KENT -- Dr. Andrew Curtis at Kent State University has an office, but the one he does the most work in might be considered a disaster zone. It's not a knock on the cleanliness of his office, it's simply the truth.
Curtis, an associate professor of geography, just returned from his fifth trip to Joplin, Missouri.
The town was hit by one of the deadliest tornadoes on record about 18 months ago. He's also made several trips to Katrina-ravaged New Orleans, specifically the Lower Ninth Ward, to help every single one of us.
He says to get the full-effect of the disasters and the recovery process he will probably go back for five years to get the "longitudinal" effect.
"We want to learn from what has gone on," he says. "The learning process is both the damage and all the way through recovery. So, this is a traumatic event, it's a terrible event, but we are going to get similar events like this and unless we learn from them, unless we collect data that allows us to go back and really analyze what happened, we are going to make the same mistakes again."
He's doing this by mounting small, sophisticated cameras on a car. They are equipped with GPS systems that allow Curtis, and his graduate student Adam Cinderich to carefully map neighborhoods and identify where recovery is taking place and pinpoint why some areas are able to recover more quickly.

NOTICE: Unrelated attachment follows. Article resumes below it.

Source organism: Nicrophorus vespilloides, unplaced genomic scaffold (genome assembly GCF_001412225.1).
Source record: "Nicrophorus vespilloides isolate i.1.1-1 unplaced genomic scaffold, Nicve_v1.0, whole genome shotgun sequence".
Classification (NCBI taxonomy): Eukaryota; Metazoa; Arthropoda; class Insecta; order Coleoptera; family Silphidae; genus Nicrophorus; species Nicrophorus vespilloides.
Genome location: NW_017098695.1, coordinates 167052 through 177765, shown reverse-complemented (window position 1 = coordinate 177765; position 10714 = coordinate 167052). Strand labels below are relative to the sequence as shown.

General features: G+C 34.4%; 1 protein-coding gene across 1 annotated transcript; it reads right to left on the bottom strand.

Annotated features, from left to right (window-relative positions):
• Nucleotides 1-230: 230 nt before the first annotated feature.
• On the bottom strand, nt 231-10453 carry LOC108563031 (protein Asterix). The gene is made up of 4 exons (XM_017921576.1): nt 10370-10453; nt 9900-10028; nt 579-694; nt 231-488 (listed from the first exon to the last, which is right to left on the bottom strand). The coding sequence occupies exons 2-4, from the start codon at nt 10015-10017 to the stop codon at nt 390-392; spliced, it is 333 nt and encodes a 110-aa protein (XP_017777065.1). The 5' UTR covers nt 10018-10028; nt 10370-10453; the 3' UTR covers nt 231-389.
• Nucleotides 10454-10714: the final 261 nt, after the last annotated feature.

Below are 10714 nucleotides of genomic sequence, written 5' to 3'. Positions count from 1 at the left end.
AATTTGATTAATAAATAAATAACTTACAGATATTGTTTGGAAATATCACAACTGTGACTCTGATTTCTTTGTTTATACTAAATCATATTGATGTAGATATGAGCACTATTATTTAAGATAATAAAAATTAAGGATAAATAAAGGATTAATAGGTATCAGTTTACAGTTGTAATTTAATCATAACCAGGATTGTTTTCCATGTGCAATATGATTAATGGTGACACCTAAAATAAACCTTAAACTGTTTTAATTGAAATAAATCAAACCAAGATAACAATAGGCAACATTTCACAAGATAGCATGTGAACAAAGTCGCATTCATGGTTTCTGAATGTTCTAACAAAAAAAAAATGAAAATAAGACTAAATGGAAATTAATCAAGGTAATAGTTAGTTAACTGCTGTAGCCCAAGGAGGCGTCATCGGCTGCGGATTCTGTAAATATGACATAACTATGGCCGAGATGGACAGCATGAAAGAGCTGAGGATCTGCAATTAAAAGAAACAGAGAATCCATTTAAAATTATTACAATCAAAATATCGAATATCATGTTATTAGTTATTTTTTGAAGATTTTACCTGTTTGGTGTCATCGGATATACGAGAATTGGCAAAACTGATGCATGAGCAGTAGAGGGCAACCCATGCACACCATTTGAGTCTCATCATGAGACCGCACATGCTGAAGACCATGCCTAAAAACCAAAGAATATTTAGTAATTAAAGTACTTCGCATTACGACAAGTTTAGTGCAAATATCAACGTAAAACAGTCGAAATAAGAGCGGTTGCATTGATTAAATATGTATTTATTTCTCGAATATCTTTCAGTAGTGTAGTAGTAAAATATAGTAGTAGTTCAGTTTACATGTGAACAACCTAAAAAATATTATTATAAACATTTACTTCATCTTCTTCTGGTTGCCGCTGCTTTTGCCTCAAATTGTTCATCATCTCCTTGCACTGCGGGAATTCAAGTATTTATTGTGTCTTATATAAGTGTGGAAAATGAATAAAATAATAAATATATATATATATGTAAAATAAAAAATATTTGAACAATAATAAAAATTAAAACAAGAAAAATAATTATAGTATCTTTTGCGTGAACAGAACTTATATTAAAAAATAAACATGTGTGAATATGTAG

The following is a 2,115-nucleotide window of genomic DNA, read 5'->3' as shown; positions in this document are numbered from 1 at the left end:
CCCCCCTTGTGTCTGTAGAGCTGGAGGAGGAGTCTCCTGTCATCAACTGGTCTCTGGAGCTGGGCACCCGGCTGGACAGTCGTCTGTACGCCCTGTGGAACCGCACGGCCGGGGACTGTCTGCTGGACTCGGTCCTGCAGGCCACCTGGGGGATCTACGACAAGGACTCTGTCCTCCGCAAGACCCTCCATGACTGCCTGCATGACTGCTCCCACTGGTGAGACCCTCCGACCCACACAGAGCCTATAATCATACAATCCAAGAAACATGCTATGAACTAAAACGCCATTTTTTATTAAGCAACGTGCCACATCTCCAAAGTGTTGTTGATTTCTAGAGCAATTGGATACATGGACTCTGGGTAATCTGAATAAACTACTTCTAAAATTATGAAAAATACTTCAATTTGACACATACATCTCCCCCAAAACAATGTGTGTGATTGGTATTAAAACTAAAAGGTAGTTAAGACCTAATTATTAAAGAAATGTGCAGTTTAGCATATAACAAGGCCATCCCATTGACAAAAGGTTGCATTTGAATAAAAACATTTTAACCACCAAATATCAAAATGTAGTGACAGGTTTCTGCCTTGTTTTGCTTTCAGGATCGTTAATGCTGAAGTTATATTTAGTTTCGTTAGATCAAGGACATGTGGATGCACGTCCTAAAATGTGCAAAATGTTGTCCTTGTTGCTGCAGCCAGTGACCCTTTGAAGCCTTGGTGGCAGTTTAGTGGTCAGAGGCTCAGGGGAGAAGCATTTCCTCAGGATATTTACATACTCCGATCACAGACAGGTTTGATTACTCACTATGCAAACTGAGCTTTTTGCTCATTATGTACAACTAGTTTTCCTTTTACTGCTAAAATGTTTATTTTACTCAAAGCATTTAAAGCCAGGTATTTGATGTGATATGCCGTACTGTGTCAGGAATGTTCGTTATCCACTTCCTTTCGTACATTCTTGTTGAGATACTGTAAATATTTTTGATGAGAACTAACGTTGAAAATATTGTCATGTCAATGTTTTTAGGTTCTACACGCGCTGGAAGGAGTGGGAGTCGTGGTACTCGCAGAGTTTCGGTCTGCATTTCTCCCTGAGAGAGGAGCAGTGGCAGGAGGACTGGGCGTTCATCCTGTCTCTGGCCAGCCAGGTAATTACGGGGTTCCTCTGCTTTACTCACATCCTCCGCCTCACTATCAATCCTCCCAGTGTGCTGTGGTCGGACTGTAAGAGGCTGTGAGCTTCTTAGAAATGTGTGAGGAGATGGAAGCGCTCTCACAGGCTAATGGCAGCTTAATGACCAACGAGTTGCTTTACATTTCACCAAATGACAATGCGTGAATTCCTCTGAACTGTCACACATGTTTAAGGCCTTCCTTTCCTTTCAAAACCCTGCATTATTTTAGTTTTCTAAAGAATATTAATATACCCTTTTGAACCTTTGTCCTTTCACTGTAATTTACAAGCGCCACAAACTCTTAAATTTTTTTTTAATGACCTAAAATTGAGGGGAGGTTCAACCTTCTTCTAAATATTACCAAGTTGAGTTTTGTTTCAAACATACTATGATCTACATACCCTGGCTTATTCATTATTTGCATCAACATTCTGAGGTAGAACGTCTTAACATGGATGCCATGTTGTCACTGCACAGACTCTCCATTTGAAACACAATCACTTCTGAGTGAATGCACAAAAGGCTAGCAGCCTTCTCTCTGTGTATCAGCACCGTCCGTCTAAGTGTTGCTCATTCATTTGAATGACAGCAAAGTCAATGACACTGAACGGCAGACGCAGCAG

Churches are one example, "the churches play a pretty big role in the community, so dependant on the strength of that existing role of church, if you are in an area, then it really plays an important part in the recovery," Curtis said.
Another goal, taking the information to policy makers. "(To) help spur that redevelopment and try and better direct where the resources should go -- because then we know if a community tends to build from the center out you can better work to make sure that happens on a larger scale," Cinderich explained.
Curtis says it also helps raise important questions that can unlock answers for rebuilding after future disasters. Things like, "is there a relationship between starting building spreading out, or maybe if you start early does it lead to problems when people don't return to those areas, so those are the sort of questions we can look at."
The idea behind the research is part science, health, safety and emotion, but all in the name of community. He is very passionate about sharing his research with anyone who is interested in it for learning purposes or even for nostalgia.
"The other aspect, which I think is important, is collecting the memories. Collecting the spatial patterns of what is going on in terms of where things happened, what happened before the event and collecting all those insights and those narratives and putting them into a map and basically keep creating an archive for them."
This information is also helpful to Sandy victims. Though the wounds are still very raw, what lies ahead for those affected is still difficult.
"In six months they are going to have experiences that are similar to people in Joplin or similar to people in New Orleans so if we can record, and sort of create a way that their experiences can be translated to another location then I think we can help with that support group of other disaster victims."